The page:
Toshiba revealed its new humanoid robot dubbed Aiko Chihira that can communicate using sign language. Displayed at the Cutting Edge IT & Electronics Comprehensive Exhibition (CEATEC) in Japan, Chihira has the appearance of a friendly woman, an impression accentuated by blinking eyes and a warm smile.
As of now, the robot can mimic movements, such as greetings in Japanese sign language, but the company has plans to develop its creation, adding voice recognition and speech synthesis in the coming years so that it can serve as a receptionist or even promoter for businesses.
The end goal, Toshiba said, is a robot that can play as a companion for the elderly and people with dementia, to offer tele-counselling in natural speech. Communicate through sign language and allow health care professionals or family members to keep an eye on elderly people.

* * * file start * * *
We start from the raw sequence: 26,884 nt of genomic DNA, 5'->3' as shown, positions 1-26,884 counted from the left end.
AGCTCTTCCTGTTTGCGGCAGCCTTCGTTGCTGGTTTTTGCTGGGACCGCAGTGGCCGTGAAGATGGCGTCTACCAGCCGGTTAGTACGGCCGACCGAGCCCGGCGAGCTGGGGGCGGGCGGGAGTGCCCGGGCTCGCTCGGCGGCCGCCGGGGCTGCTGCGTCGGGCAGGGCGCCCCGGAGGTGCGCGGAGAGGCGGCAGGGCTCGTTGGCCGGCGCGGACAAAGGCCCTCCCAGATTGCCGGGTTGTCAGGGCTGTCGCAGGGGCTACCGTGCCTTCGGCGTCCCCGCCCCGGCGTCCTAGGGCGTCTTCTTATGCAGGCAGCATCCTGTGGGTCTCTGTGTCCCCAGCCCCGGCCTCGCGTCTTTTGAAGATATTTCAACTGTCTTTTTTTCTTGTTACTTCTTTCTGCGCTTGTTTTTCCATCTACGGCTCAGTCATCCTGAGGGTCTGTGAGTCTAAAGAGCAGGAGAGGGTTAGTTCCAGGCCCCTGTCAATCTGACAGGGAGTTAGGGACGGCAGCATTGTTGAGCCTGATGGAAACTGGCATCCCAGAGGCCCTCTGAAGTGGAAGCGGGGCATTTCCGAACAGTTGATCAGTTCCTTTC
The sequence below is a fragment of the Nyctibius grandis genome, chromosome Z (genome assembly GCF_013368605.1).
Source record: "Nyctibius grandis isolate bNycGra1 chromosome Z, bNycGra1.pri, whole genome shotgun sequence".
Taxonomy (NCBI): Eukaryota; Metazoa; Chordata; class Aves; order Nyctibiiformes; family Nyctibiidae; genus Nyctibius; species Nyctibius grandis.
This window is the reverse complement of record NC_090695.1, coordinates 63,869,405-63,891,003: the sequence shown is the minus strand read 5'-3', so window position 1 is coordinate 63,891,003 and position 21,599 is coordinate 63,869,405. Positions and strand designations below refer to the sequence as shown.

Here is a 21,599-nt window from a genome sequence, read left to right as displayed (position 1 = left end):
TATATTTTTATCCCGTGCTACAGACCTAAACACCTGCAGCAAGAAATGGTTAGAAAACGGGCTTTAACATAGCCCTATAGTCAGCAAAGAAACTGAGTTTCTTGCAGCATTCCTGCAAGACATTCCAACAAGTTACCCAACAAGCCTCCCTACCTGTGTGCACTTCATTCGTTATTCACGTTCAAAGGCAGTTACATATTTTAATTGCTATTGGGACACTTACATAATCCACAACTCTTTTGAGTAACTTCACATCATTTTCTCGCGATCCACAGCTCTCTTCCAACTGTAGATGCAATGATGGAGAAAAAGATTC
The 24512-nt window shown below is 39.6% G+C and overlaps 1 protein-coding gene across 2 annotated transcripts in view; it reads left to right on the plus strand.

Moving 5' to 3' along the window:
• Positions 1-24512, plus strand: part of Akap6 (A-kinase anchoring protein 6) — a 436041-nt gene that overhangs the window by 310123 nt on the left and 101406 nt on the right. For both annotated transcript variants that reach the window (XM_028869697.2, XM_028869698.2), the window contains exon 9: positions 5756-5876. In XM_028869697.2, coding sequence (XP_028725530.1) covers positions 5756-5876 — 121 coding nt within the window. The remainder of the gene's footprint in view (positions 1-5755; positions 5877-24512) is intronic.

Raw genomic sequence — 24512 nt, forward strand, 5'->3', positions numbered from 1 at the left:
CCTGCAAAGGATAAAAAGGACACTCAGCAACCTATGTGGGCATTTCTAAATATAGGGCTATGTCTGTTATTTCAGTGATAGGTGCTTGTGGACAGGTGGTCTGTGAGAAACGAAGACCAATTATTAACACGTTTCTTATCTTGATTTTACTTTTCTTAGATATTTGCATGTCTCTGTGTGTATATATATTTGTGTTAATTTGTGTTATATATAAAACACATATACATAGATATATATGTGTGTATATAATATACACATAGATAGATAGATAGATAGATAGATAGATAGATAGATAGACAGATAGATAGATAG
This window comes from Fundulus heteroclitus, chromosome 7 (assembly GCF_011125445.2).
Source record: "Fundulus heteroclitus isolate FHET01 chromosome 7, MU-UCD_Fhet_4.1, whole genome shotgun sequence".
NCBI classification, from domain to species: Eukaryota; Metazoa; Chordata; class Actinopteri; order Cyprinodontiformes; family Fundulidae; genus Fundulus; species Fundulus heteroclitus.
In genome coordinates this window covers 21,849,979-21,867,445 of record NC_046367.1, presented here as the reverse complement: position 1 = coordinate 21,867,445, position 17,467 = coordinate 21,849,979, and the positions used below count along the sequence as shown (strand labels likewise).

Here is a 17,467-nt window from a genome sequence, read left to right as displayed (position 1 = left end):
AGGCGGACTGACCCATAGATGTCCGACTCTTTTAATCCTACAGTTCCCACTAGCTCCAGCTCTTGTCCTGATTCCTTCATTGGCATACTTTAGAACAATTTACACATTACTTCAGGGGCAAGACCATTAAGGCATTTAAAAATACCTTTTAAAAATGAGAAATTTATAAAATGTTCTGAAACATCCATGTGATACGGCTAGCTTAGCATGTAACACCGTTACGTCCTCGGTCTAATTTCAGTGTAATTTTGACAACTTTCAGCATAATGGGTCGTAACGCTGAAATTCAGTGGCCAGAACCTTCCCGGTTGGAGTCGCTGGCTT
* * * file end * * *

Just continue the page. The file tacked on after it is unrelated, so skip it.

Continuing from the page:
Osaka University, which is popular for designing humanoid robots supported Toshiba by supplying the required technology to design a robot that resembles a human being. Shibaura Institute of Technology and Shonan Institute of Technology have also helped Toshiba by contributing sensor-based motion-teaching technologies and robot driving technologies. Toshiba created the algorithm that controls and coordinates the robot’s actuators.